Iranian FM to Brief MPs on INSTEX
TEHRAN (Tasnim) – Iranian Foreign Minister Mohammad Javad Zarif is slated to attend a meeting of the parliament’s National Security and Foreign Policy Commission on Monday to brief its members of the European Union’s special financial mechanism for trade with Iran known as INSTEX.
Speaking to the Tasnim News Agency, Spokesman for the National Security and Foreign Policy Commission Ali Najafi said according to schedule, Zarif plans to attend today’s evening meeting of the commission.
Zarif will submit a report on the Instrument in Support of Trade Exchanges (INSTEX) as well as the Special Purpose Vehicle (SPV), he added.
In the meeting, the conditions imposed by European authorities on the implementation of these financial mechanisms, as well as the implementation process will be examined and the members of the commission will also raise their questions and ambiguities, Najafi stated.
Britain, France and Germany on Thursday issued a joint statement on the creation of the INSTEX that will allow trade between the EU and Iran without relying on direct financial transactions.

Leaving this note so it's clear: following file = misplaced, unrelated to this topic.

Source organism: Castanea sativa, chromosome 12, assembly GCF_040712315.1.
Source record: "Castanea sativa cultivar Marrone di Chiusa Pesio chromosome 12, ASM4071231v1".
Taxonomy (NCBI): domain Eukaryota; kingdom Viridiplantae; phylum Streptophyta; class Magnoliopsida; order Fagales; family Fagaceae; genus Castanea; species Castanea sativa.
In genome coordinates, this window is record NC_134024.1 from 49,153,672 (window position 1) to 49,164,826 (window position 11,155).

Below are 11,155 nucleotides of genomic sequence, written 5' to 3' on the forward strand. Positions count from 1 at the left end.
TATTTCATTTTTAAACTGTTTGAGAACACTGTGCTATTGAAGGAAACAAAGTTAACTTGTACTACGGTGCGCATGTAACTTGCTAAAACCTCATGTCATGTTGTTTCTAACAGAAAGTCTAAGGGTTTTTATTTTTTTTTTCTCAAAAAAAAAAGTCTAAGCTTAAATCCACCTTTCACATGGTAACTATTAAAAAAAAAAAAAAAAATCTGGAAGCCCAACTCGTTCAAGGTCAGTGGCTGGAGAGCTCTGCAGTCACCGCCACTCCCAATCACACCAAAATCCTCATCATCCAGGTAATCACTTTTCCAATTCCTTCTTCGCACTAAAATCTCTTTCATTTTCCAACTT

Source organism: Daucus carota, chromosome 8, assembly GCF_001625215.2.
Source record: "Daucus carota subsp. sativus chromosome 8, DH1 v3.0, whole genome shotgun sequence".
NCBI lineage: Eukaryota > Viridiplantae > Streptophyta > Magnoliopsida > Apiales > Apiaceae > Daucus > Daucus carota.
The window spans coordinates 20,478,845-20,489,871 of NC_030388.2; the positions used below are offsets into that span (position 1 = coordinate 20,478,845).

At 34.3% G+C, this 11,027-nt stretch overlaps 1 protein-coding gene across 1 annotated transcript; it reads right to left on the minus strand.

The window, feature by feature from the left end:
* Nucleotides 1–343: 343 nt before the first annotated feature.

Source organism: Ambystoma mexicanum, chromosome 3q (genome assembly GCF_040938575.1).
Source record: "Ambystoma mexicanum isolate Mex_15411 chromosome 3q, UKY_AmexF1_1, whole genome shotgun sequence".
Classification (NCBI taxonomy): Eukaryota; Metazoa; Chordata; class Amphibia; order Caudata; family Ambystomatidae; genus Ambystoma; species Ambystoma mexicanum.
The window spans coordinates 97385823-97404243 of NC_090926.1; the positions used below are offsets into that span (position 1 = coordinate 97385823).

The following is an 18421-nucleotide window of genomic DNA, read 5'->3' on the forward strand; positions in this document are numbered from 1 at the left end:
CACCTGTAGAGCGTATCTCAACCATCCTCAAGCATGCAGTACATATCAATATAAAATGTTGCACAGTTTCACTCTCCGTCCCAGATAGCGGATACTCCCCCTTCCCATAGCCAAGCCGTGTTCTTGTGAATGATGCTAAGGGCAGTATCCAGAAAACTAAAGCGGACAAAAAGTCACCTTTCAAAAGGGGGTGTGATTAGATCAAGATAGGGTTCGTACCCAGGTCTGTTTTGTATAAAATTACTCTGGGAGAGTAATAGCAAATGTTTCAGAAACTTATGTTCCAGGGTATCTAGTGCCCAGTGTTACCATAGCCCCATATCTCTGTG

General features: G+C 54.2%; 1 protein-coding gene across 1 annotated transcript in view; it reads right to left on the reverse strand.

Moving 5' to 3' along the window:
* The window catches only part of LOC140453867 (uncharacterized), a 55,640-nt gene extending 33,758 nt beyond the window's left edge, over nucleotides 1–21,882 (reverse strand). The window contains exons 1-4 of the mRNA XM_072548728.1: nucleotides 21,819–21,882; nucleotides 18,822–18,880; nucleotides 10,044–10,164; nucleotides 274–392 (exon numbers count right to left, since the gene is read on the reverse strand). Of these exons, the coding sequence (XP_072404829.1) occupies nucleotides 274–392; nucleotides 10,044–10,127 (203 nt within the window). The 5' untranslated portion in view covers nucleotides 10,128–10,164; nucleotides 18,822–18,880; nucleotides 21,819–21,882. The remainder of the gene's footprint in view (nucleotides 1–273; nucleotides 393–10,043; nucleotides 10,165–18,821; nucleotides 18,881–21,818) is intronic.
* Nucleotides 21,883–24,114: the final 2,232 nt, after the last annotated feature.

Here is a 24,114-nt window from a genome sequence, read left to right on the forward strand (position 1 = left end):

“INSTEX will support legitimate European trade with Iran, focusing initially on the sectors most essential to the Iranian population -- such as pharmaceutical, medical devices and agri-food goods,” the foreign ministers of Britain, Germany and France -- Jeremy Hunt, Heiko Maas and Jean-Yves Le Drian -- said in the joint statement.
INSTEX has been registered in France and will be run by German banker and former Commerzbank manager Per Fischer. The new special purpose vehicle will have a supervisory board consisting of diplomats from all three countries: Miguel Berger of Germany, Maurice Gourdault-Montagne of France and Simon McDonald of Britain.
The European Union has vowed to counter Trump’s renewed sanctions on Iran, including by means of a new law to shield European companies from punitive measures.
On May 8, the US president pulled his country out of the Joint Comprehensive Plan of Action (JCPOA), the nuclear deal that was achieved in Vienna in 2015 after years of negotiations among Iran and the Group 5+1 (Russia, China, the US, Britain, France and Germany).
Following the US exit, Iran and the remaining parties launched talks to save the accord.
Trump on August 6 signed an executive order re-imposing many sanctions on Iran, three months after pulling out of the Iran nuclear deal.
He said the US policy is to levy “maximum economic pressure” on the country.
The second batch of US sanctions against the Islamic Republic took effect on November 4.